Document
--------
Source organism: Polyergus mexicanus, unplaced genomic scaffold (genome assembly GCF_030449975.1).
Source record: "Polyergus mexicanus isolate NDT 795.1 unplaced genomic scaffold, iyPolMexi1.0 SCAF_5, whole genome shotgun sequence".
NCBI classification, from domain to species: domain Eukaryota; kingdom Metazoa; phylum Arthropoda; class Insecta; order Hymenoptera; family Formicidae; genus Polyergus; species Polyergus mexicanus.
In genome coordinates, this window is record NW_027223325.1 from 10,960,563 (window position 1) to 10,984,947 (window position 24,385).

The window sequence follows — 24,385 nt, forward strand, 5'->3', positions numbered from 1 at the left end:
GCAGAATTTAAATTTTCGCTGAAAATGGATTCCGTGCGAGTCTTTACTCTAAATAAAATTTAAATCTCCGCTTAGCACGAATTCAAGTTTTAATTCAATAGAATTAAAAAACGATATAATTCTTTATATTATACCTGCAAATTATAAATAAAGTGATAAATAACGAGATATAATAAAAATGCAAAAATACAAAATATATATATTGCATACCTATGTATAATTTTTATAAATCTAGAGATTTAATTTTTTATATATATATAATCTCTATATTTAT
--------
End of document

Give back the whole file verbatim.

Source organism: Polyergus mexicanus, unplaced genomic scaffold (genome assembly GCF_030449975.1).
Source record: "Polyergus mexicanus isolate NDT 795.1 unplaced genomic scaffold, iyPolMexi1.0 SCAF_5, whole genome shotgun sequence".
NCBI classification, from domain to species: domain Eukaryota; kingdom Metazoa; phylum Arthropoda; class Insecta; order Hymenoptera; family Formicidae; genus Polyergus; species Polyergus mexicanus.
In genome coordinates, this window is record NW_027223325.1 from 10,960,563 (window position 1) to 10,984,947 (window position 24,385).

The window sequence follows — 24,385 nt, forward strand, 5'->3', positions numbered from 1 at the left end:
GCAGAATTTAAATTTTCGCTGAAAATGGATTCCGTGCGAGTCTTTACTCTAAATAAAATTTAAATCTCCGCTTAGCACGAATTCAAGTTTTAATTCAATAGAATTAAAAAACGATATAATTCTTTATATTATACCTGCAAATTATAAATAAAGTGATAAATAACGAGATATAATAAAAATGCAAAAATACAAAATATATATATTGCATACCTATGTATAATTTTTATAAATCTAGAGATTTAATTTTTTATATATATATAATCTCTATATTTAT